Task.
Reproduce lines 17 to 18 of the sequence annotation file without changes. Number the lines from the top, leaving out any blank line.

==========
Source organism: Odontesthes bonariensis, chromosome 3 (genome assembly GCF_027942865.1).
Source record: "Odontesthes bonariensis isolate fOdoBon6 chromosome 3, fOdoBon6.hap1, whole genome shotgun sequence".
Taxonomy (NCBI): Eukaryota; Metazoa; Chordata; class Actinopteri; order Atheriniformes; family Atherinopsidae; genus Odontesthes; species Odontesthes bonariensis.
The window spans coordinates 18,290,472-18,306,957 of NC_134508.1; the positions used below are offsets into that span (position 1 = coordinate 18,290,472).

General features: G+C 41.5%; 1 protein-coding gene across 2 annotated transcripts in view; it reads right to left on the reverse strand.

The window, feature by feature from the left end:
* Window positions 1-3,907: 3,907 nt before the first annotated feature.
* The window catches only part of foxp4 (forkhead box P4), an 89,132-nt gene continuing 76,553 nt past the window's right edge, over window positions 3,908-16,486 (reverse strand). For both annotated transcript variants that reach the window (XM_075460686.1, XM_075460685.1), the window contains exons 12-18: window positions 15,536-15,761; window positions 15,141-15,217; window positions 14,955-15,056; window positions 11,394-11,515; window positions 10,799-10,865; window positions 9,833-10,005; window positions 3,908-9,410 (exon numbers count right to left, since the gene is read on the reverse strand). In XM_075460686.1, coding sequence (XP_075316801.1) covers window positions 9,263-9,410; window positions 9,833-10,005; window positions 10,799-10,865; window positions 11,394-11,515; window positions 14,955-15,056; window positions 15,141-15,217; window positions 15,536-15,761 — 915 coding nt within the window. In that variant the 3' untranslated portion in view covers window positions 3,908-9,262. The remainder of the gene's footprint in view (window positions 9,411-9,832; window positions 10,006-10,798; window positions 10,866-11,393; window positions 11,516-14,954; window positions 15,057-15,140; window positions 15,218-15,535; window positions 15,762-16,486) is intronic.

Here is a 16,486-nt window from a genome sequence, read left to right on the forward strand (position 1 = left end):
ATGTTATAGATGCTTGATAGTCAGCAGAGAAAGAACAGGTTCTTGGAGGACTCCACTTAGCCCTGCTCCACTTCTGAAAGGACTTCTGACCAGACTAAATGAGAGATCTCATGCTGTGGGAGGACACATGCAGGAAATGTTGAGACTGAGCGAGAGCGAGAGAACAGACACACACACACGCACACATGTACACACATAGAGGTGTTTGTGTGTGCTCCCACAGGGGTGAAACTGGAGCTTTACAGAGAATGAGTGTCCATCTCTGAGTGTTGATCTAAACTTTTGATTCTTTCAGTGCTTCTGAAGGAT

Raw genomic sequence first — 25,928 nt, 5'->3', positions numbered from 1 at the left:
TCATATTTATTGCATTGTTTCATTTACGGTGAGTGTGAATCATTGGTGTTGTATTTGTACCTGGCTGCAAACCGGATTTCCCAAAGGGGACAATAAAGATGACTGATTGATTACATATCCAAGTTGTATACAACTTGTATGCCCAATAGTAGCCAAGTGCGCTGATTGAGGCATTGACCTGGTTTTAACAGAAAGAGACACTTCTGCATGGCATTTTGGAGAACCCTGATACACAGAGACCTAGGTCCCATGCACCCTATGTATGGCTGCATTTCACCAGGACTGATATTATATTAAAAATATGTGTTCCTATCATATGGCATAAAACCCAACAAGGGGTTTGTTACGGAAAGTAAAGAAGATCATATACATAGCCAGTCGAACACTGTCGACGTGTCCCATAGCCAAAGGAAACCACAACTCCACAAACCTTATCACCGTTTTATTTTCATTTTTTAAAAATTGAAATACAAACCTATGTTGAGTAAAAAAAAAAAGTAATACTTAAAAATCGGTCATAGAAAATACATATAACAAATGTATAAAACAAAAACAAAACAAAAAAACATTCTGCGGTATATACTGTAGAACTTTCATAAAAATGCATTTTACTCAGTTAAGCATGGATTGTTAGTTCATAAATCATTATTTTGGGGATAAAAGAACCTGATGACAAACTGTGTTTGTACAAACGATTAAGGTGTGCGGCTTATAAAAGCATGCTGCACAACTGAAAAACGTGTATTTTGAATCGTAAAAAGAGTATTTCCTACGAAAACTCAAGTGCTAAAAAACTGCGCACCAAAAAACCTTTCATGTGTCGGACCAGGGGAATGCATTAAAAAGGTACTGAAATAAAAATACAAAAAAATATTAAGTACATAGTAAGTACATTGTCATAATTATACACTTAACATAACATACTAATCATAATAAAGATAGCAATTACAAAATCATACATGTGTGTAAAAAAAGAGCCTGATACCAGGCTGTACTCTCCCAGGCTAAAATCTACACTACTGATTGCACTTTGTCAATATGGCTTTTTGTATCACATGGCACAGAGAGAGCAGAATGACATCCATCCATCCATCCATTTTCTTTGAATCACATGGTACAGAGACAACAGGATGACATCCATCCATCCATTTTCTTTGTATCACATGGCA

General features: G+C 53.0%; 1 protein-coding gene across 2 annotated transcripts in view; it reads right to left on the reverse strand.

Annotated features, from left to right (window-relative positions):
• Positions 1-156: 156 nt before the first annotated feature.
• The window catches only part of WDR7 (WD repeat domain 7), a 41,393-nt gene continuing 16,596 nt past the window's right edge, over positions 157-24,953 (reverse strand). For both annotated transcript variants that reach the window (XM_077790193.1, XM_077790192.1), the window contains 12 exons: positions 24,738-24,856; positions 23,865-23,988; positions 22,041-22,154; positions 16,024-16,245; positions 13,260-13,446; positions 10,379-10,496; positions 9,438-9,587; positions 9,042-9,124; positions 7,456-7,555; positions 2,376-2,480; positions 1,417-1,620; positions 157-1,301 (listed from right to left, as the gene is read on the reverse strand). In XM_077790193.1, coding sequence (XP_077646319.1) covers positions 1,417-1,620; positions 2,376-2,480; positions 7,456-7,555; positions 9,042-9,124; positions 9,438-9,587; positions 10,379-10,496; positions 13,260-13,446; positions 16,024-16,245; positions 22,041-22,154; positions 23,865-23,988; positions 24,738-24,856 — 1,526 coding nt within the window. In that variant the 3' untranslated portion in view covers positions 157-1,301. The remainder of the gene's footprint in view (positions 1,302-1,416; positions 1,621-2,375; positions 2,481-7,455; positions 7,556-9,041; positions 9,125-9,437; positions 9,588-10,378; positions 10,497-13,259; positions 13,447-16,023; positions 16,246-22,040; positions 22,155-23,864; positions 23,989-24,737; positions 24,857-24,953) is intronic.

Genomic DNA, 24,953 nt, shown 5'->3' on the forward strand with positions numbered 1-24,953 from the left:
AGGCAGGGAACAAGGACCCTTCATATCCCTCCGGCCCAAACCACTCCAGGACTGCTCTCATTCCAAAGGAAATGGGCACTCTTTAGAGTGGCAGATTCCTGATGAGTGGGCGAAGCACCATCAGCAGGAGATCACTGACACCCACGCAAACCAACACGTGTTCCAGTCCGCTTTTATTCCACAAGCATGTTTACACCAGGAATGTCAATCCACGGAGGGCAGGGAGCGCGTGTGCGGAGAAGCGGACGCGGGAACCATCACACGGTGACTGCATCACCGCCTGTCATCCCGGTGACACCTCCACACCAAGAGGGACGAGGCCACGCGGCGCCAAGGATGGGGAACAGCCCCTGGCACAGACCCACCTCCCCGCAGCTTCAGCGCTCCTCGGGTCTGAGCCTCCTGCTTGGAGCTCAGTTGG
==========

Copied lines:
Genomic DNA, 24,953 nt, shown 5'->3' on the forward strand with positions numbered 1-24,953 from the left:
AGGCAGGGAACAAGGACCCTTCATATCCCTCCGGCCCAAACCACTCCAGGACTGCTCTCATTCCAAAGGAAATGGGCACTCTTTAGAGTGGCAGATTCCTGATGAGTGGGCGAAGCACCATCAGCAGGAGATCACTGACACCCACGCAAACCAACACGTGTTCCAGTCCGCTTTTATTCCACAAGCATGTTTACACCAGGAATGTCAATCCACGGAGGGCAGGGAGCGCGTGTGCGGAGAAGCGGACGCGGGAACCATCACACGGTGACTGCATCACCGCCTGTCATCCCGGTGACACCTCCACACCAAGAGGGACGAGGCCACGCGGCGCCAAGGATGGGGAACAGCCCCTGGCACAGACCCACCTCCCCGCAGCTTCAGCGCTCCTCGGGTCTGAGCCTCCTGCTTGGAGCTCAGTTGG